A horrifying photo essay from Foreign Policy about the world's most failed states.
Life in Zimbabwe has undoubtedly gotten better since a power-sharing agreement between Robert Mugabe, who has ruled this southern African country since 1980, and Morgan Tsvangirai, his most prominent opponent and the current prime minister, entered into force in February 2009. Inflation is down from 230 million percent, goods are back on the shelves, NGOs are able to work again (though they are often still harassed), and the country is able to tap into foreign credit lines from regional banks and China. The bad news is that Mugabe has kept up his dictatorial rule as if nothing had changed; for example, he celebrated his 30th anniversary in office to the spectacular fanfare seen here, where children display militant loyalty to the ruling party. Mugabe and Tsvangirai operate autonomously, holding occasional talks to resolve disputes over cabinet appointments, land expropriation, opposition arrests, and media freedom -- among other things. With little sign of progress for months, both leaders are now looking forward to fresh elections as the "only way out" of the political stalemate, as Tsvangirai has put it.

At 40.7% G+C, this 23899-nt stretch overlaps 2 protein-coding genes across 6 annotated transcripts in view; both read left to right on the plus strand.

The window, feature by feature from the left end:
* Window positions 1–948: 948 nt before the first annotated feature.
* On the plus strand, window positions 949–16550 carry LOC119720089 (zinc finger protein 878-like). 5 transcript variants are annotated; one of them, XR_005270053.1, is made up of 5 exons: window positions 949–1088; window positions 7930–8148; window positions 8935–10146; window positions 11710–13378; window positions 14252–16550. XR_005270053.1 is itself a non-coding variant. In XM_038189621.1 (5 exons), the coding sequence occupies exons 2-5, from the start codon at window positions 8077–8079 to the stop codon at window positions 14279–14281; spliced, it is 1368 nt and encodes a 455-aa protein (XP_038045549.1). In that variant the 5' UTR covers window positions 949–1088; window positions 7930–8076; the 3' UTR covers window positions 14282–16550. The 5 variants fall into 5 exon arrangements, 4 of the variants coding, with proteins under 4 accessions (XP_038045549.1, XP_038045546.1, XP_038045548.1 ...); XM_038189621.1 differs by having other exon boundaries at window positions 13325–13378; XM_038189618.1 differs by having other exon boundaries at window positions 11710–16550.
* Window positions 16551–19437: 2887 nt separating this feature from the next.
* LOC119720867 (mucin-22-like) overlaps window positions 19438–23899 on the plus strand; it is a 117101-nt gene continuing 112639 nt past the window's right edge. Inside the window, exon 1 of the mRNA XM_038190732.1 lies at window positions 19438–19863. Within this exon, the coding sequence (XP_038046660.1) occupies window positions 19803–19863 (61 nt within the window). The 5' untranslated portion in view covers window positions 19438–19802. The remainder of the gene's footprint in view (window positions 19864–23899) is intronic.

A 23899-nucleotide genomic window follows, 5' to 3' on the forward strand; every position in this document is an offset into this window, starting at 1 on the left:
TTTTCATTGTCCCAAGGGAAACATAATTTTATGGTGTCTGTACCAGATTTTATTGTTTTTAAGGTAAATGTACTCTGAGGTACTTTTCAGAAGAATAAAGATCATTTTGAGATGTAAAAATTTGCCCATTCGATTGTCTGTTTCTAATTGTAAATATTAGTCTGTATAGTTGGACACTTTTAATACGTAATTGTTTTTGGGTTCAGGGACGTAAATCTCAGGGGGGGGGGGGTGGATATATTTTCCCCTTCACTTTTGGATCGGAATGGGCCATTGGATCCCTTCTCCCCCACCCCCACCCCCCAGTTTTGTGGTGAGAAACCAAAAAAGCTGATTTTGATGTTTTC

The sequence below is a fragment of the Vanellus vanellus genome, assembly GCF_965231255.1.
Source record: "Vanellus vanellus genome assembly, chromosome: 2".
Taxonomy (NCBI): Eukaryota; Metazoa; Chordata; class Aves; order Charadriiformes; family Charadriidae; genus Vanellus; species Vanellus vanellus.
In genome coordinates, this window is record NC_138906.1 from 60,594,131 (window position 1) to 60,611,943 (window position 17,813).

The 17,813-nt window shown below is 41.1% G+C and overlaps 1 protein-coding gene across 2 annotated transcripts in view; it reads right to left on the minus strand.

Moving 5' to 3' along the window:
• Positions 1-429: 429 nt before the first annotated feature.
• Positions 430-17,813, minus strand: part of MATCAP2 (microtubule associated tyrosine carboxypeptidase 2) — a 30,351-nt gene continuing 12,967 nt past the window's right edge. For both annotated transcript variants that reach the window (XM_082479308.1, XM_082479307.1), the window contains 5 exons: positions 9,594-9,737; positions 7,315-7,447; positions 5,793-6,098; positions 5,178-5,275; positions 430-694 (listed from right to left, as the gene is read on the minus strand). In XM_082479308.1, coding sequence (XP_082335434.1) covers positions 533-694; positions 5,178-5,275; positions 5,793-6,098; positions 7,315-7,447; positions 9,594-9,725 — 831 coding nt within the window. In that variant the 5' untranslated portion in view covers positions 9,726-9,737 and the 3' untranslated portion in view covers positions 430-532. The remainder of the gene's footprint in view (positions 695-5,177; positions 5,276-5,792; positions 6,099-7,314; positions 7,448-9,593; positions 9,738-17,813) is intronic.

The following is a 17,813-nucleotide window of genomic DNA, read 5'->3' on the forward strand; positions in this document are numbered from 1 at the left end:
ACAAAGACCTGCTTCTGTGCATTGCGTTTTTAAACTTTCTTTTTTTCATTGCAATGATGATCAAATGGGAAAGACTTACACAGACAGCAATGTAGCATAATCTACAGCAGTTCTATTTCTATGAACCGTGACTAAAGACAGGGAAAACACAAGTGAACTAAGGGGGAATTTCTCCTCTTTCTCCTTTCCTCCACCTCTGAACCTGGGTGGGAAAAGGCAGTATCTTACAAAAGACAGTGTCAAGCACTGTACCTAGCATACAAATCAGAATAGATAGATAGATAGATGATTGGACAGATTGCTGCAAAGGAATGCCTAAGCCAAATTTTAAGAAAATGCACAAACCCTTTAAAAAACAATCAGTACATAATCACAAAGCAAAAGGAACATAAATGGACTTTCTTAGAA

Do click through to see the complete photo essay. It's scary stuff.
This is interesting ...
Someone recently sent me this fascinating video related to the new book by sociologist Philip Zimbardo (of the Stanford prison experiments fame–or infamy, I guess). The theme of Zimbardo’s new book is the way time is perceived among different cultures. Of relevance to the Foreign Policy essay is the idea that populations and cultures in northern climes have adopted a future-oriented timeframe, likely because it’s necessary for their survival. You have to stock food, fortify shelter, and so on to prepare for the winter months or you’re going to starve. Or freeze. Tropical populations have a more present-oriented concept of time. Food is available year round. There’s no winter for which they need to prepare. I’ve read some interesting commentary on how these differing concepts of time might explain why warmer countries have been slower to develop than cooler ones.
I don’t know nearly enough about developmental economics or sociology to gauge the validity of the theory. I just find it interesting.